The concept is simple: a gang of criminals stay at the isolated hideaway of an eccentric artist and her lover after stealing 250 kilos of gold. Shenanigans ensue. And they ensue quite strangely.
This is a psychosexual surrealist film disguised as a spaghetti western. Many are judging this strictly in its capacity as a spaghetti western, claiming that the strange, surreal scenes were merely a waste of time. If anything, the opposite is true. The power dynamics, back-stabbing, and fights for survival are secondary to this film's main goal, which seems to be as follows: to show (as stylishly and creatively as possible) these characters' darkest impulses and fantasies. Very similar to their last work, The Strange Color of Your Body's Tears, Hélène Cattet and Bruno Forzani place equal importance upon what's going on in the "reality" of the film and what's going on inside the characters' heads. One character's overwhelming and confounding sexual fantasy might be given just as much dramatic weight and screen-time as another character shifting their allegiance or being killed, despite the fact that one of these scenes makes sense in the context of the plot and the other does not. This feels less like watching a spaghetti western than it does like watching a nightmarish wet dream of someone who had seen a spaghetti western the night before.
The nature of this film makes it difficult to give it a rating. The mish-mosh of high-brow and low-brow elements makes it very hard to compare to any other films. Yes, people always compare this directing duo to Argento, but their obsessive need to explore the subconscious fantasies of their characters is vastly different than any of Argento's work. Their films take place maybe 80% in the characters' heads whereas Argento's films usually take place firmly in reality (albeit, a strange, uniquely lit reality). All in all, I would give it an 8/10, and that rating is hard-earned through ingenuity alone. The characters can barely be called archetypes, there's no one to sympathize with, you barely know anything about any of the characters save for the most banal backstories, the plot isn't given much attention, and there seem to be major moments that are oddly glossed over. Instead of focusing on all these elements that would make a movie "good" in a traditional sense, Cattet and Forzani dive deep into a sexual dreamland of violence and fantasy and do so with constant and I mean CONSTANT creativity.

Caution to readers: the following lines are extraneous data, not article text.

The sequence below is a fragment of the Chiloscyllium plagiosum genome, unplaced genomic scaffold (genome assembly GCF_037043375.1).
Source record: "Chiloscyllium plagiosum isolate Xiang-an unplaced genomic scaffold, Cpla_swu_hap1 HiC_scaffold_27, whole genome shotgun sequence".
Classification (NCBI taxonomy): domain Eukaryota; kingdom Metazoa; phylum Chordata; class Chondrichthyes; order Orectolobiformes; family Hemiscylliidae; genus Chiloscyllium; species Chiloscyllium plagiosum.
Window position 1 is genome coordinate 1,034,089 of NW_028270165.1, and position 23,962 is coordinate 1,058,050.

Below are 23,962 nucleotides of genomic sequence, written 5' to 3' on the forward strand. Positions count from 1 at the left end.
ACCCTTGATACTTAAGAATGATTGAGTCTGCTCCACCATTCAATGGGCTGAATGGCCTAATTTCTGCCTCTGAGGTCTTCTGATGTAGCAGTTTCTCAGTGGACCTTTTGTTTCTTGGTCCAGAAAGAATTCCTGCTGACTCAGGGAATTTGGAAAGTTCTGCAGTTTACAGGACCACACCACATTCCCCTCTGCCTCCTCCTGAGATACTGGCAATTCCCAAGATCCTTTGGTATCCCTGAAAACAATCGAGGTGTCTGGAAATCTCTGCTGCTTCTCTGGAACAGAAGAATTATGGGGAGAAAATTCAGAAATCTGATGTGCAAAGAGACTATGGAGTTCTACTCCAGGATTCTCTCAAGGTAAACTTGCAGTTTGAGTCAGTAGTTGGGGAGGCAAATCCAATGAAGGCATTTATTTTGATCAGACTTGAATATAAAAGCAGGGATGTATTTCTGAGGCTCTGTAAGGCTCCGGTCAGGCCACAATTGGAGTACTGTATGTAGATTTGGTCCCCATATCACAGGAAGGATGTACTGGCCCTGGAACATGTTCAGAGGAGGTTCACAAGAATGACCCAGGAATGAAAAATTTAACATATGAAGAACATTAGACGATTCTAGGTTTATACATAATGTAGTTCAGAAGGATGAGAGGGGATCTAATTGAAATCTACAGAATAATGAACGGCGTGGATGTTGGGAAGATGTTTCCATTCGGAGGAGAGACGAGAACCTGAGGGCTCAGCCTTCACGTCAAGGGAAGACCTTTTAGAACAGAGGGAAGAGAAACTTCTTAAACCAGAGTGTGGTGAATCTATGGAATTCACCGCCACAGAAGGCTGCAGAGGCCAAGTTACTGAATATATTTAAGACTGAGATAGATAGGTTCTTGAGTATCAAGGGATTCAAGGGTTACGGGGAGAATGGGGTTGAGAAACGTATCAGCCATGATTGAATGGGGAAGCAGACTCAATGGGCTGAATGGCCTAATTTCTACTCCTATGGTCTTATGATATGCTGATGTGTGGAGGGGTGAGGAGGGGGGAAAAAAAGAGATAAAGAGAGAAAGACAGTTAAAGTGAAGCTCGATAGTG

Almost every single scene is filmed in a way that feels enchantingly fresh. Since it pulls heavily from the spaghetti western genre (a genre that I adore, but has been done into the ground, then spoofed into the ground, then tributed into the ground), there are scene types that we've all watched a thousand times before. Predictable moments that you'd expect to be filmed in a cookie cutter fashion. Instead, each scene is treated like a feverish, experimental short film designed to get the general gist of plot details across, but, much more importantly, utterly enrapture its audience with shockingly gorgeous cinematography, mind-bending editing, and sound design that will have you weeping with joy, all to communicate a sense of otherworldly, darkly violent sexual tension. Admittedly, for every experimental scene that works, there's one that doesn't, but because of the sheer quantity of risks this film is willing to take, the missteps are more than forgivable. I found myself thinking of Hausu while watching it, another film where at one moment I would say to myself, "Why would they film it like this...?" and in the next, "I don't know. But I love it." This is the result of two filmmakers having unabashed fun with their medium and I personally found their subversive glee to be infectious. If you want to see a traditional, Oscar-ready thriller...avoid this one. But if you want to see a whacky fun-house of experimental style, go get your ticket now.